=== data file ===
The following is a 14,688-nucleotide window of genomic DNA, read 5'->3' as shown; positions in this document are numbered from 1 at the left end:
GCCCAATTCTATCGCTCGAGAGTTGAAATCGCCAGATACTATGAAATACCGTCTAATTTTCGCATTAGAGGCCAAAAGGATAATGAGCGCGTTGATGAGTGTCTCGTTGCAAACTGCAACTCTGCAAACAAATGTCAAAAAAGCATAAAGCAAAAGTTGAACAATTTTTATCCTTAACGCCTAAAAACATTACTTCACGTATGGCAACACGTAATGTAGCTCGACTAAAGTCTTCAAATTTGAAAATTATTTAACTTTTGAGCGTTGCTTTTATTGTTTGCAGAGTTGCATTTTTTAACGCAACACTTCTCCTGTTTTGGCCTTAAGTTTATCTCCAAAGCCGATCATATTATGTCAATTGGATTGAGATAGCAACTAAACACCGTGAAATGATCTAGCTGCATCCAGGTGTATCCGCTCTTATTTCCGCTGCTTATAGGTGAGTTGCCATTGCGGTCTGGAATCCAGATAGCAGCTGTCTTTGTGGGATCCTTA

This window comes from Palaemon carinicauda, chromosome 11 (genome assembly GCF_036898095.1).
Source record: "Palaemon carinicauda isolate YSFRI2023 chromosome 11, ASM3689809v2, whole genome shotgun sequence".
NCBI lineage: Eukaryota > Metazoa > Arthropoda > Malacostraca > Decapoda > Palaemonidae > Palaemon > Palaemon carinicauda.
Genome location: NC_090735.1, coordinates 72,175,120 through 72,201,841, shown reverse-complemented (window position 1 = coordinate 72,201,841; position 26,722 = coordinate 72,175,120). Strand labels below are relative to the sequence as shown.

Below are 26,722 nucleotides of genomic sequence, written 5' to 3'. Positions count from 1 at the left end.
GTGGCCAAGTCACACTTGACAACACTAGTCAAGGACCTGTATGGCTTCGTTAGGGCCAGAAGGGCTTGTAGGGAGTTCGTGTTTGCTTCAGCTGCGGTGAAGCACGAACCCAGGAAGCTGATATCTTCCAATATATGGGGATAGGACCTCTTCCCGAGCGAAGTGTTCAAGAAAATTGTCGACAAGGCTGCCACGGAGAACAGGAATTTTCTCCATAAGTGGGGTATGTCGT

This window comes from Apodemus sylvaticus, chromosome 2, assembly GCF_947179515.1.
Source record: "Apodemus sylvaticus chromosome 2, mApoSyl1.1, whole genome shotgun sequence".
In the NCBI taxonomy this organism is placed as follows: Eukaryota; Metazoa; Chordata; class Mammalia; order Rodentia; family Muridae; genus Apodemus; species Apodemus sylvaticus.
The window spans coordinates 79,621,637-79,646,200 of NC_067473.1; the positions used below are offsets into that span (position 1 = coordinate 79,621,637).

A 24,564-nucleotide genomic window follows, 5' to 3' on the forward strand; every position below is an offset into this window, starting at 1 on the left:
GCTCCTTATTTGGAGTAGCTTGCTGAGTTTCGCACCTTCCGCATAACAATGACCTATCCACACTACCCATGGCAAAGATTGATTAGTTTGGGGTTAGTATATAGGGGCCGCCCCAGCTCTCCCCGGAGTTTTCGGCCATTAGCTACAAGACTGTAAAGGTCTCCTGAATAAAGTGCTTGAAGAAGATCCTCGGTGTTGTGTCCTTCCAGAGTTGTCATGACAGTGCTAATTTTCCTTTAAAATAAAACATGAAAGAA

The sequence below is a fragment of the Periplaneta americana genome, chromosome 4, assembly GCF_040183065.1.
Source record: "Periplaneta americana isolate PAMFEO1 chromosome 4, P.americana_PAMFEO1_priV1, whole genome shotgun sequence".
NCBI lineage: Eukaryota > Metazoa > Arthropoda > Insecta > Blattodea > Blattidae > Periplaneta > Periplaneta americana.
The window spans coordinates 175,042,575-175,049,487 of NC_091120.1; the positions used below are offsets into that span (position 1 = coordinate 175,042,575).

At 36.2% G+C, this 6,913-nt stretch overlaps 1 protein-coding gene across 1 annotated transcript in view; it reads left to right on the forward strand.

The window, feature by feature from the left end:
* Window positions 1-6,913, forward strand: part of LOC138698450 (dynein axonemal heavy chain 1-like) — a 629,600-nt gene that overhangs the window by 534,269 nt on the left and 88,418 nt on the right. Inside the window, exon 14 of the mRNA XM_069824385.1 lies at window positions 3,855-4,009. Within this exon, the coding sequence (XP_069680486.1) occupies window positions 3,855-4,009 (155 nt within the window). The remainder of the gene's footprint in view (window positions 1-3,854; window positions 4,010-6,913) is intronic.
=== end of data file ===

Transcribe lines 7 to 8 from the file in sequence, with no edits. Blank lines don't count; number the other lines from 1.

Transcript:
Below are 26,722 nucleotides of genomic sequence, written 5' to 3'. Positions count from 1 at the left end.
GTGGCCAAGTCACACTTGACAACACTAGTCAAGGACCTGTATGGCTTCGTTAGGGCCAGAAGGGCTTGTAGGGAGTTCGTGTTTGCTTCAGCTGCGGTGAAGCACGAACCCAGGAAGCTGATATCTTCCAATATATGGGGATAGGACCTCTTCCCGAGCGAAGTGTTCAAGAAAATTGTCGACAAGGCTGCCACGGAGAACAGGAATTTTCTCCATAAGTGGGGTATGTCGT